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Stroke Basics

- Summary
- About stroke
- Types and differences
- Risk factors and causes
- Signs and symptoms
- Diagnosis of stroke
- Treatment options
- After a stroke
- Prevention methods
- Ongoing research
- Questions for your doctor

Reviewed By:
Kerry Prewitt, M.D., FACC

Summary

Also known as a cerebrovascular accident (CVA), a stroke is a life-threatening event in which part of the brain is deprived of adequate oxygen. Strokes are extremely dangerous, accounting for more than 160,000 deaths each year in the United States, according to the Centers for Disease Control and Prevention (CDC). Stroke is the third leading cause of death in the United States, behind heart disease and cancer. It is also a leading cause of adult disability and institutionalization.

Stroke occurs when blood flow to the brain is restricted (e.g., by a blood clot), causing damage.There are two kinds of strokes. An ischemic stroke occurs when the blood supply to the brain is interrupted, usually by a blood clot. The second kind of stroke is a hemorrhagic stroke, which occurs when there is bleeding in or around the brain. Some people may also experience a “mini-stroke” (also called a transient ischemic attack), where symptoms last for a short period of time. All strokes are considered medical emergencies.

Symptoms of a stroke may include numbness or weakness, confusion, dizziness, trouble speaking or understanding others and paralysis. After a stroke begins, it is imperative that people seek treatment as soon as possible to re-establish the flow of oxygen-rich blood to brain cells before permanent tissue damage or death occurs. Imaging tests may also be performed to confirm that a stroke has occurred, identify any potential causes and determine the extent of brain damage (if any).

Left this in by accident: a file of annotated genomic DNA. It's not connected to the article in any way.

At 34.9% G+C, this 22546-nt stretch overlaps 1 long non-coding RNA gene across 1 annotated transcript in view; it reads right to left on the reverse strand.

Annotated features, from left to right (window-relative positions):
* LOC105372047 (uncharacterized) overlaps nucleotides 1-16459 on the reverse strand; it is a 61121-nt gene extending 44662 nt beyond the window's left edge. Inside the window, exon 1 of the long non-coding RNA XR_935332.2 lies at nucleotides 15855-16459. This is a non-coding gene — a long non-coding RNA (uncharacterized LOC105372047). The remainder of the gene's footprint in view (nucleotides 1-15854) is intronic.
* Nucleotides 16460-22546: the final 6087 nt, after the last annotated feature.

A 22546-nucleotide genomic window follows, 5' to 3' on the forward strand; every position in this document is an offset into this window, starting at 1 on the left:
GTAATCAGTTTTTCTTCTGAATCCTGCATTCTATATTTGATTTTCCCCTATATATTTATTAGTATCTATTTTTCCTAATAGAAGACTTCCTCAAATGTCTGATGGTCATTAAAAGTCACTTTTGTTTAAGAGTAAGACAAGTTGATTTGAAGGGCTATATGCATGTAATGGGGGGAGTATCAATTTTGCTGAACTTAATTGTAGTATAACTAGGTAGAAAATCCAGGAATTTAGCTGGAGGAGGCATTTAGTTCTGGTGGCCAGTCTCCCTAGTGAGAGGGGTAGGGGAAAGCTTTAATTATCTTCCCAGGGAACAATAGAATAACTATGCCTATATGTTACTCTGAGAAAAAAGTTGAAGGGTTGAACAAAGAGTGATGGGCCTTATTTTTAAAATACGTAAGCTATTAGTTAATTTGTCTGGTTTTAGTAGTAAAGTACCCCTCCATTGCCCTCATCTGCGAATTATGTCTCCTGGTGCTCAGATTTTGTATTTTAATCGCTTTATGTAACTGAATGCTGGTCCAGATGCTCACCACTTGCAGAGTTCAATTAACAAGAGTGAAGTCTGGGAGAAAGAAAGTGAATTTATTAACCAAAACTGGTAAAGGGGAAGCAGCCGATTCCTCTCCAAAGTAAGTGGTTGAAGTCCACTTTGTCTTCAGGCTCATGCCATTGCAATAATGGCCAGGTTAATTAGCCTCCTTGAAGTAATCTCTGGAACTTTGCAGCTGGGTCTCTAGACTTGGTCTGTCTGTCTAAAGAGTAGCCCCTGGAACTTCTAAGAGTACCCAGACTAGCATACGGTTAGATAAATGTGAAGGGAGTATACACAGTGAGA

People who survive a stroke should begin stroke rehabilitation as soon as possible to regain as many lost functions (e.g., lack of coordination, muscle strength) as possible.

There are several risk factors associated with strokes. They include age, high blood pressure, heart disease, smoking and obesity. In general, prevention methods for stroke are aimed at eliminating or treating the risk factors. This can usually be accomplished by making certain lifestyle changes, such as eating a heart-healthy diet and taking medications. A physician might also recommend surgery for some patients.

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Review Date: 02-01-2007
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